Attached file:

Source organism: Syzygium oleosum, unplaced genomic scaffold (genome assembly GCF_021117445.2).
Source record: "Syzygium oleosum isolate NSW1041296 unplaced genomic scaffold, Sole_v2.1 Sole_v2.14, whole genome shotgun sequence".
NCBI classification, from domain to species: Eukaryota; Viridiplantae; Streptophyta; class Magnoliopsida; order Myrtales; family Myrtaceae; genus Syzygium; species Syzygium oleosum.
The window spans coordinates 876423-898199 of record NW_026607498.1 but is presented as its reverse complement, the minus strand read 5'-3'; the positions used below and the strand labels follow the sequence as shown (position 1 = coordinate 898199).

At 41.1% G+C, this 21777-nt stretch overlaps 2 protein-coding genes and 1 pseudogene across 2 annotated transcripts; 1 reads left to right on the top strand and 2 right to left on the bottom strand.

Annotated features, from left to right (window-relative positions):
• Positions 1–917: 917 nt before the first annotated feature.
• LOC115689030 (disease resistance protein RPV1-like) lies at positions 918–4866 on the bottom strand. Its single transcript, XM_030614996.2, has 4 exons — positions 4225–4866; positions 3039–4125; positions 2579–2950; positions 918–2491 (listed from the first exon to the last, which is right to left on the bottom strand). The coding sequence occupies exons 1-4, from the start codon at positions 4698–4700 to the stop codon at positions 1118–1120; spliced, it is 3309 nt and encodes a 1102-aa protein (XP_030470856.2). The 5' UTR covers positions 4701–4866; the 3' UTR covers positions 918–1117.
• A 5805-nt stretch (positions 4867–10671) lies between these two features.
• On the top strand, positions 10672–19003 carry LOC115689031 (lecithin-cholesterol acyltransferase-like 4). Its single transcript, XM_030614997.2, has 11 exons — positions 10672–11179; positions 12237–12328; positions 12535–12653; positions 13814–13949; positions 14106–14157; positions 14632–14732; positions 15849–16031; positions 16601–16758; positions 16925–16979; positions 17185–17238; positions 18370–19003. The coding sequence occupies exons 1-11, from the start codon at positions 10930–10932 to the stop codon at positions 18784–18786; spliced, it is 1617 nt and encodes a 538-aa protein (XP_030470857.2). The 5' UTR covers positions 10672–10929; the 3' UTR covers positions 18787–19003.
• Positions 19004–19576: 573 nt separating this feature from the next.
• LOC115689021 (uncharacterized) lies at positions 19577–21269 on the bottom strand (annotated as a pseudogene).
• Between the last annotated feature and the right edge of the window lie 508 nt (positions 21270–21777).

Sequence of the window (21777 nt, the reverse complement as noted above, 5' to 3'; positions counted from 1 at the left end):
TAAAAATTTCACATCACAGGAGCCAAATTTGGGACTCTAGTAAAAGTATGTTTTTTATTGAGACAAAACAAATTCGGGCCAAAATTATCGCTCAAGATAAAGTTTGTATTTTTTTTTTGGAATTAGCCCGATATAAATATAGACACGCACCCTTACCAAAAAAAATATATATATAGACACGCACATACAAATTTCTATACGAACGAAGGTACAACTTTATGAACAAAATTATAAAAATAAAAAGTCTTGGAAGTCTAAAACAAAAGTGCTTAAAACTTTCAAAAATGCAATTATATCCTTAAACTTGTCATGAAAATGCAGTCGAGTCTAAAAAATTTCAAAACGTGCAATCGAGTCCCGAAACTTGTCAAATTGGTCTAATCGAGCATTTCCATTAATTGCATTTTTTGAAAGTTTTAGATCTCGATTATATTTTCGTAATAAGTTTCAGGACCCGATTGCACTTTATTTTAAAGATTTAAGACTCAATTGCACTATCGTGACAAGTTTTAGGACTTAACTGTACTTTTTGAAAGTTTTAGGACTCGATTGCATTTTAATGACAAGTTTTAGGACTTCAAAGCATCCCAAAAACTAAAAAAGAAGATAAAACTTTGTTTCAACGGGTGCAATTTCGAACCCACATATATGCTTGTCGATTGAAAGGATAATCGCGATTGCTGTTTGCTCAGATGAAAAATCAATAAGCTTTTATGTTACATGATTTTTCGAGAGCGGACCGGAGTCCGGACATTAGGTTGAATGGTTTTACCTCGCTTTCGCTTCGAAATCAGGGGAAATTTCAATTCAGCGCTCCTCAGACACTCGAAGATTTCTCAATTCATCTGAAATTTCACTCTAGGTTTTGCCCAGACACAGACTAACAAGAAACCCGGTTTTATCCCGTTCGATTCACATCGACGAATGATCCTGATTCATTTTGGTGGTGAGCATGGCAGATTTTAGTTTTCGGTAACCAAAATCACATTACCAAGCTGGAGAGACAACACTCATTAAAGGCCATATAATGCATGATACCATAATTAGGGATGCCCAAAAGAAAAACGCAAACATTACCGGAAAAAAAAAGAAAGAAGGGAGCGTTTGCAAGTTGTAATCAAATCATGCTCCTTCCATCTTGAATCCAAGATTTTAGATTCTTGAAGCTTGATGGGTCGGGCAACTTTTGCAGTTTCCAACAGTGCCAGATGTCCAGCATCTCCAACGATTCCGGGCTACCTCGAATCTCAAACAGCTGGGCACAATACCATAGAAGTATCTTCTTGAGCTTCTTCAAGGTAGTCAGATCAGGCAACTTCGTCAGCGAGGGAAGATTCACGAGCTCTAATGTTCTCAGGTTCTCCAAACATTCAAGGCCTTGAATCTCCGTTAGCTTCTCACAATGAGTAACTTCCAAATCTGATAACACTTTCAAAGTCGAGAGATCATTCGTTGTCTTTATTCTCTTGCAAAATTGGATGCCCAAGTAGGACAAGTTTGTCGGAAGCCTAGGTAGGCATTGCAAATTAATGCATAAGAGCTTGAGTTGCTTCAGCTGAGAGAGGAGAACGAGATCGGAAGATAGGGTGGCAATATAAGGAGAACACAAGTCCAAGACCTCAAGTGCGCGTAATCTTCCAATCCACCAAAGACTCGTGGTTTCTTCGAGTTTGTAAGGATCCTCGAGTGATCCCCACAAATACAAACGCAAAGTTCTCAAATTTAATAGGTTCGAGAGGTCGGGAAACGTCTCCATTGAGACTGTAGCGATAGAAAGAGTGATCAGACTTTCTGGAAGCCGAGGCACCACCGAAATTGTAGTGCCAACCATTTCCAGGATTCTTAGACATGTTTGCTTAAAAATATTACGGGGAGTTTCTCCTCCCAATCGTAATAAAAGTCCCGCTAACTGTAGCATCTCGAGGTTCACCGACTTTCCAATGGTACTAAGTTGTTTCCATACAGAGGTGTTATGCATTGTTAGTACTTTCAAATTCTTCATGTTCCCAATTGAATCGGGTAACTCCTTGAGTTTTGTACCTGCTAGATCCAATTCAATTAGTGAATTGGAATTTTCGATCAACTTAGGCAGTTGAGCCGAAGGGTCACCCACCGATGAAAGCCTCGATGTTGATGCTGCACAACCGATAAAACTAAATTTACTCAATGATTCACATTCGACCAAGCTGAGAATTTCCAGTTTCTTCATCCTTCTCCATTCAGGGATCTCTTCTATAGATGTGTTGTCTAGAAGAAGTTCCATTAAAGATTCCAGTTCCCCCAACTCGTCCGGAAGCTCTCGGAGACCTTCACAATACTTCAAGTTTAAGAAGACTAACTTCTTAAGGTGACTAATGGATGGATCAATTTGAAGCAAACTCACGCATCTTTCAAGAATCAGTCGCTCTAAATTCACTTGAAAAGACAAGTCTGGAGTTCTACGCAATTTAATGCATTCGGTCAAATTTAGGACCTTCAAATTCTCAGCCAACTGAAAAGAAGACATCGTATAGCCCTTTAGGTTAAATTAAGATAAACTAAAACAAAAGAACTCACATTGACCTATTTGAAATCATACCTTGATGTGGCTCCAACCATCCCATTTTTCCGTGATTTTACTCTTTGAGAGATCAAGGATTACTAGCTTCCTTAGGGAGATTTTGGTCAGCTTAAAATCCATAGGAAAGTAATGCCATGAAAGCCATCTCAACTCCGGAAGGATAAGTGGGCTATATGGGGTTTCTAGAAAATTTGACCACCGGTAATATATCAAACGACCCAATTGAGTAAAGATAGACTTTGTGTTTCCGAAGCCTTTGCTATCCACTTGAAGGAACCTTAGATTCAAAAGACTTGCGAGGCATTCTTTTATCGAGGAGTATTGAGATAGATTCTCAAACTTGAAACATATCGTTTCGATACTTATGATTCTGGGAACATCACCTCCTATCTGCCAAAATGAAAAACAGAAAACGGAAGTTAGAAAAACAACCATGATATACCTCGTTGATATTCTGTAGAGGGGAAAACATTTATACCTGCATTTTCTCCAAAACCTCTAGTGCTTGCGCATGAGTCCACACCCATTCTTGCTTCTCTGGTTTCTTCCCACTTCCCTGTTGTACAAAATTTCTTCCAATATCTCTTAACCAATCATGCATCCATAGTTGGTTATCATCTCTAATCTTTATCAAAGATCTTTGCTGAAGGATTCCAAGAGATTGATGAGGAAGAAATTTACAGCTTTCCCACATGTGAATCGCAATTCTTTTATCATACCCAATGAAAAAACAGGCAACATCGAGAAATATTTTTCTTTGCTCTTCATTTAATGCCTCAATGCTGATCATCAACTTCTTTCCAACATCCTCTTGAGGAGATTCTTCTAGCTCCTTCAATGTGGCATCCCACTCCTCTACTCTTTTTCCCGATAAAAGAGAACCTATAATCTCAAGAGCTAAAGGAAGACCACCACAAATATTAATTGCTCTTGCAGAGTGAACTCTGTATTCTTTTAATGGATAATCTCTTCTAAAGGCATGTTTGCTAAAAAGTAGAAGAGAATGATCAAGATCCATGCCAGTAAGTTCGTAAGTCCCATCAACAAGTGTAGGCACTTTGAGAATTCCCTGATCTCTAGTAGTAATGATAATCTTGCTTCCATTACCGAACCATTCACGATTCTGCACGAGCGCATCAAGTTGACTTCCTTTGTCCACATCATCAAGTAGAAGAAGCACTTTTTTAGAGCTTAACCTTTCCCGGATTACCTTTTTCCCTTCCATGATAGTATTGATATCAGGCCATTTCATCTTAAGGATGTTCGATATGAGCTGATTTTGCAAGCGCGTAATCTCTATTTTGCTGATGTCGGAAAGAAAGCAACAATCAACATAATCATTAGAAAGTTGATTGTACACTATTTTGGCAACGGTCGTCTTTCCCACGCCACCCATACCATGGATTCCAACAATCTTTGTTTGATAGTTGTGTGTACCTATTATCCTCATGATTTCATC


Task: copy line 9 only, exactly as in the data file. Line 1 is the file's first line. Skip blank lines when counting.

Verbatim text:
• A 5805-nt stretch (positions 4867–10671) lies between these two features.